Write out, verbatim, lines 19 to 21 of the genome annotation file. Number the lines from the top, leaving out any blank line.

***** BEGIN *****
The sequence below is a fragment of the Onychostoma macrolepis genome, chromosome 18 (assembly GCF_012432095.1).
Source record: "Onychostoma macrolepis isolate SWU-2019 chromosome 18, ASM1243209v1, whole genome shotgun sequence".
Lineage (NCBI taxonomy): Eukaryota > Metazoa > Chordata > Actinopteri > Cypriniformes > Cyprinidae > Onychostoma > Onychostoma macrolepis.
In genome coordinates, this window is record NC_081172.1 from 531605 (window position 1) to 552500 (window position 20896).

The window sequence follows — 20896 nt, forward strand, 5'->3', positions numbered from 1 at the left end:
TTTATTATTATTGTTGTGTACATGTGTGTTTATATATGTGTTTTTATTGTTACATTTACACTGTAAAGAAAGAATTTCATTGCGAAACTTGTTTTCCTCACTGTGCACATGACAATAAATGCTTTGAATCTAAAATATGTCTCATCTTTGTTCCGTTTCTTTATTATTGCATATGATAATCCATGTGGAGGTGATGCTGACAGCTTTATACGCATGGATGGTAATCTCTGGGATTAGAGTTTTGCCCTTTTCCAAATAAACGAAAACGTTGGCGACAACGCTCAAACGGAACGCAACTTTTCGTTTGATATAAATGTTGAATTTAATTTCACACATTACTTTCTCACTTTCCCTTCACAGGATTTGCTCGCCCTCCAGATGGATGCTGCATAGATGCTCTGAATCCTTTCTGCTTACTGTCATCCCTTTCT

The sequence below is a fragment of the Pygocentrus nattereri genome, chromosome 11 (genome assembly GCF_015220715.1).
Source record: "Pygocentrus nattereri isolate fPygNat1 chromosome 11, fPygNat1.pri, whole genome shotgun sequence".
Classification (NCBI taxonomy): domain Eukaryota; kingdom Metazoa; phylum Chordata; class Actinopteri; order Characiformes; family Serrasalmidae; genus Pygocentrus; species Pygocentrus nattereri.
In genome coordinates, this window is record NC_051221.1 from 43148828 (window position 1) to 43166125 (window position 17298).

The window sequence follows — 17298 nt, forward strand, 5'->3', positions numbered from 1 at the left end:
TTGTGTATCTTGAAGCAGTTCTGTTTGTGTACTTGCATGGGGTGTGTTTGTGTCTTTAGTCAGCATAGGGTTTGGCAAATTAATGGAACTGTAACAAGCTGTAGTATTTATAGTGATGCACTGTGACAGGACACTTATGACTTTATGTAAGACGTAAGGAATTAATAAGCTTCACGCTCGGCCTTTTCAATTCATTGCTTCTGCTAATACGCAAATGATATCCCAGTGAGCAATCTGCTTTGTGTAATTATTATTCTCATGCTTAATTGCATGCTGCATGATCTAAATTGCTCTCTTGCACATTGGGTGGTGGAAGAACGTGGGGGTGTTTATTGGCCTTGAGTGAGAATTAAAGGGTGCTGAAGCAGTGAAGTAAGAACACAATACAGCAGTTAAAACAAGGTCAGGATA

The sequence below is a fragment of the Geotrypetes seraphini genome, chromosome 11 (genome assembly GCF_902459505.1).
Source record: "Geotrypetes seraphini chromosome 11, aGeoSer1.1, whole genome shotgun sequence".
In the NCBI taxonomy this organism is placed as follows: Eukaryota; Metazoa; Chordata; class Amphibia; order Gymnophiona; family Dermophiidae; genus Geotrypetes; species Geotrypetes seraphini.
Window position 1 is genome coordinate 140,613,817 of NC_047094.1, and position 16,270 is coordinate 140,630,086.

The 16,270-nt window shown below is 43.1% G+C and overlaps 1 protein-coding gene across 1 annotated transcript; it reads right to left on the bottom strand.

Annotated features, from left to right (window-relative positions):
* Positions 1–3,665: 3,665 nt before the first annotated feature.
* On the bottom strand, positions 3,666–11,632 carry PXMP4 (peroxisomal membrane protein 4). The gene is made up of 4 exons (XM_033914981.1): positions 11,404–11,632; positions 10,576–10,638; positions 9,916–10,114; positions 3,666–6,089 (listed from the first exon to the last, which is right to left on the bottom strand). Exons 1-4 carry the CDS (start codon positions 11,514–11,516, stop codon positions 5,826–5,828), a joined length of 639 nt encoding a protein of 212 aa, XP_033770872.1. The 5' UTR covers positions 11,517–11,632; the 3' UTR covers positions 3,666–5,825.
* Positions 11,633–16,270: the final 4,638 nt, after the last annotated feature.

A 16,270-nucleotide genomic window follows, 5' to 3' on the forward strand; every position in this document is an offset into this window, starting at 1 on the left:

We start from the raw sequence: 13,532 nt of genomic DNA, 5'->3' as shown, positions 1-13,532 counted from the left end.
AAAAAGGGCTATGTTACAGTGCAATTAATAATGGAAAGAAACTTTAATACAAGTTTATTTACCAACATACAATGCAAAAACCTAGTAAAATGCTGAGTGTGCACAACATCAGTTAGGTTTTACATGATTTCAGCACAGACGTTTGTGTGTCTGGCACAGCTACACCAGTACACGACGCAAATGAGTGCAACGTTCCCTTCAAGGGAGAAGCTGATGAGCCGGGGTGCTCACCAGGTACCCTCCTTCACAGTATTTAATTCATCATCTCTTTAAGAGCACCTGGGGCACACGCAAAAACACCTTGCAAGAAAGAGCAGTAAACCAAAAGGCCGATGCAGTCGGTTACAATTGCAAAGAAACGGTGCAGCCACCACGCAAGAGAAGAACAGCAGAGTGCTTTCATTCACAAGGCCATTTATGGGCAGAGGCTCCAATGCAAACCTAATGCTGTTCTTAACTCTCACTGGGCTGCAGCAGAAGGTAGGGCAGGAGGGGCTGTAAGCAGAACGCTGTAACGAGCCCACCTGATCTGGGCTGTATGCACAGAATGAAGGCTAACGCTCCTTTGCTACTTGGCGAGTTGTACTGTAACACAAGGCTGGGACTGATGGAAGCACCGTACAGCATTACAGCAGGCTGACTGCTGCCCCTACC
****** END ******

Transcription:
* Positions 1–3,665: 3,665 nt before the first annotated feature.
* On the bottom strand, positions 3,666–11,632 carry PXMP4 (peroxisomal membrane protein 4). The gene is made up of 4 exons (XM_033914981.1): positions 11,404–11,632; positions 10,576–10,638; positions 9,916–10,114; positions 3,666–6,089 (listed from the first exon to the last, which is right to left on the bottom strand). Exons 1-4 carry the CDS (start codon positions 11,514–11,516, stop codon positions 5,826–5,828), a joined length of 639 nt encoding a protein of 212 aa, XP_033770872.1. The 5' UTR covers positions 11,517–11,632; the 3' UTR covers positions 3,666–5,825.
* Positions 11,633–16,270: the final 4,638 nt, after the last annotated feature.